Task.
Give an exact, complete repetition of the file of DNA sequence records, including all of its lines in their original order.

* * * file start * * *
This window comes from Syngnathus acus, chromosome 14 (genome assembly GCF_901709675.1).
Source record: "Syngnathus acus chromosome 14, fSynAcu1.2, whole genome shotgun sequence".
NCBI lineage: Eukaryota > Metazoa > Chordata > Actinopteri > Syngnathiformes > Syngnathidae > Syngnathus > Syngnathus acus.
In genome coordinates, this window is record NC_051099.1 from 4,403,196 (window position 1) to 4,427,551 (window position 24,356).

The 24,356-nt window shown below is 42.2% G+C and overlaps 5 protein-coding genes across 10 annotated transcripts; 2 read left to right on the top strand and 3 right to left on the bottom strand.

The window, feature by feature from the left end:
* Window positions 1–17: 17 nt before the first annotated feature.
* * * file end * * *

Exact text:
This window comes from Syngnathus acus, chromosome 14 (genome assembly GCF_901709675.1).
Source record: "Syngnathus acus chromosome 14, fSynAcu1.2, whole genome shotgun sequence".
NCBI lineage: Eukaryota > Metazoa > Chordata > Actinopteri > Syngnathiformes > Syngnathidae > Syngnathus > Syngnathus acus.
In genome coordinates, this window is record NC_051099.1 from 4,403,196 (window position 1) to 4,427,551 (window position 24,356).

The 24,356-nt window shown below is 42.2% G+C and overlaps 5 protein-coding genes across 10 annotated transcripts; 2 read left to right on the top strand and 3 right to left on the bottom strand.

The window, feature by feature from the left end:
* Window positions 1–17: 17 nt before the first annotated feature.